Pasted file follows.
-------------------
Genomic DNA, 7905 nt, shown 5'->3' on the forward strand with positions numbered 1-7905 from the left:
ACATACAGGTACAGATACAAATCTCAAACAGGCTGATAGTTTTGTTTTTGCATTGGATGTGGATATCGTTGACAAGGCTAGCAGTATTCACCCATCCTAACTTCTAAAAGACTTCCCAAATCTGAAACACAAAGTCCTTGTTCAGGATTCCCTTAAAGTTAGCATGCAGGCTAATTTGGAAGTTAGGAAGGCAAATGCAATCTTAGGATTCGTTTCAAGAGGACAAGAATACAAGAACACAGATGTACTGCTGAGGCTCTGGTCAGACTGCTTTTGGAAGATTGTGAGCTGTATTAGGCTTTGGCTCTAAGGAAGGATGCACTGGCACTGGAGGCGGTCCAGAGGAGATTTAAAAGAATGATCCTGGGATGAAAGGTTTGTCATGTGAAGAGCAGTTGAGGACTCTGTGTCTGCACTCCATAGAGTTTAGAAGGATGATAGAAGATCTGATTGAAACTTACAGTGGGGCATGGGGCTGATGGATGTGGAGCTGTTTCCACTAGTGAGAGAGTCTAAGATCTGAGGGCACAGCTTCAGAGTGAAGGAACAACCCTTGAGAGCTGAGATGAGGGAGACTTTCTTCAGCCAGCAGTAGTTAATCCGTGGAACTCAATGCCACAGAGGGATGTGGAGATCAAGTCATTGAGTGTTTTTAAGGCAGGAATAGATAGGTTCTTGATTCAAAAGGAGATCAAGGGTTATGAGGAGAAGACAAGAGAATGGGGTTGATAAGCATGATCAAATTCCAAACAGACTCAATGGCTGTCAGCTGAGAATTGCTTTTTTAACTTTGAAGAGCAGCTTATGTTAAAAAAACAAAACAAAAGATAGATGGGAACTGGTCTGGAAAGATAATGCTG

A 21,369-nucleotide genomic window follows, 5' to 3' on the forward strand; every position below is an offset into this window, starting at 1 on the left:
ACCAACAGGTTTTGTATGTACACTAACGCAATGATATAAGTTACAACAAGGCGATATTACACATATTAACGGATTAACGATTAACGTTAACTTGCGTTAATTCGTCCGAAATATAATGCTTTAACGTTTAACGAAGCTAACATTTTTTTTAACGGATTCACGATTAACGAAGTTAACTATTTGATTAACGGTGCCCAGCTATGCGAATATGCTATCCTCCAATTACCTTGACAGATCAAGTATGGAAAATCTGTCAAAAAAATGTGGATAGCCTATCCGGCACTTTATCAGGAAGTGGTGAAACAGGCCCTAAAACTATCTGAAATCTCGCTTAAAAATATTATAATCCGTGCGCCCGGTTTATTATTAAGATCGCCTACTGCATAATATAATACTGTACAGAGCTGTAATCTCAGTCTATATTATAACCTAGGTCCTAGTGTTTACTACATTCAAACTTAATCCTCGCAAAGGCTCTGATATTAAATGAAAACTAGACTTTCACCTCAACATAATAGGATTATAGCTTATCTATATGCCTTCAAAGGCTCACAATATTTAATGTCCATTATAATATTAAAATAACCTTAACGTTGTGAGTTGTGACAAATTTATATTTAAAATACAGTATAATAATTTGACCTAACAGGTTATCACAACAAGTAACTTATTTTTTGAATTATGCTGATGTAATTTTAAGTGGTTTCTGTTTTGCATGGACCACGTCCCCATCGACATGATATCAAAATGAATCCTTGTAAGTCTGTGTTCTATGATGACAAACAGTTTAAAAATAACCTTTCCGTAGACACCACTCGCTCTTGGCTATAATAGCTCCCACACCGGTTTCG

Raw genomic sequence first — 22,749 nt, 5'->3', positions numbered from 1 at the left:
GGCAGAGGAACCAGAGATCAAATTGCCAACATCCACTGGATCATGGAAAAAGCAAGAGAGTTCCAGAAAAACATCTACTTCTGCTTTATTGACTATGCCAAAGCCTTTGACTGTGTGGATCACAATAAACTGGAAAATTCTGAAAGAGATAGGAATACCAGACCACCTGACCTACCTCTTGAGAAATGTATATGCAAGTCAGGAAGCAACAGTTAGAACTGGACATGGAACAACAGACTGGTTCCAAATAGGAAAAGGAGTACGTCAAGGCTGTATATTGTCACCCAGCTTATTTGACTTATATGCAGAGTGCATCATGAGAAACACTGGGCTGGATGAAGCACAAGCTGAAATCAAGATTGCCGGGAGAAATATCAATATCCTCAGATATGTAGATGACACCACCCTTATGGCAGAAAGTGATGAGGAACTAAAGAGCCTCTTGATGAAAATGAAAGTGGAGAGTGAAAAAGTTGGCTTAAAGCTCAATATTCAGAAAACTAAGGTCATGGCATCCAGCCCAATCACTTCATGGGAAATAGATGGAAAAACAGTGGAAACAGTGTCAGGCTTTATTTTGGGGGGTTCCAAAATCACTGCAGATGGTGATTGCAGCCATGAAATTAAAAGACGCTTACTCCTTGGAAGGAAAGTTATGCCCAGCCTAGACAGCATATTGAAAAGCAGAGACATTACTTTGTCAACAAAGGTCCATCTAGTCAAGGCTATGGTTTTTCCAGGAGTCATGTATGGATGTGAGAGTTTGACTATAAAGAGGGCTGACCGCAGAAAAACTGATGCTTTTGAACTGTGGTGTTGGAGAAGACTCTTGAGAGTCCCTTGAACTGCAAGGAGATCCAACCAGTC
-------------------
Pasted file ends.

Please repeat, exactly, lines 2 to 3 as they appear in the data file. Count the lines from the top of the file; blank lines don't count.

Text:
ACATACAGGTACAGATACAAATCTCAAACAGGCTGATAGTTTTGTTTTTGCATTGGATGTGGATATCGTTGACAAGGCTAGCAGTATTCACCCATCCTAACTTCTAAAAGACTTCCCAAATCTGAAACACAAAGTCCTTGTTCAGGATTCCCTTAAAGTTAGCATGCAGGCTAATTTGGAAGTTAGGAAGGCAAATGCAATCTTAGGATTCGTTTCAAGAGGACAAGAATACAAGAACACAGATGTACTGCTGAGGCTCTGGTCAGACTGCTTTTGGAAGATTGTGAGCTGTATTAGGCTTTGGCTCTAAGGAAGGATGCACTGGCACTGGAGGCGGTCCAGAGGAGATTTAAAAGAATGATCCTGGGATGAAAGGTTTGTCATGTGAAGAGCAGTTGAGGACTCTGTGTCTGCACTCCATAGAGTTTAGAAGGATGATAGAAGATCTGATTGAAACTTACAGTGGGGCATGGGGCTGATGGATGTGGAGCTGTTTCCACTAGTGAGAGAGTCTAAGATCTGAGGGCACAGCTTCAGAGTGAAGGAACAACCCTTGAGAGCTGAGATGAGGGAGACTTTCTTCAGCCAGCAGTAGTTAATCCGTGGAACTCAATGCCACAGAGGGATGTGGAGATCAAGTCATTGAGTGTTTTTAAGGCAGGAATAGATAGGTTCTTGATTCAAAAGGAGATCAAGGGTTATGAGGAGAAGACAAGAGAATGGGGTTGATAAGCATGATCAAATTCCAAACAGACTCAATGGCTGTCAGCTGAGAATTGCTTTTTTAACTTTGAAGAGCAGCTTATGTTAAAAAAACAAAACAAAAGATAGATGGGAACTGGTCTGGAAAGATAATGCTG

A 21,369-nucleotide genomic window follows, 5' to 3' on the forward strand; every position below is an offset into this window, starting at 1 on the left: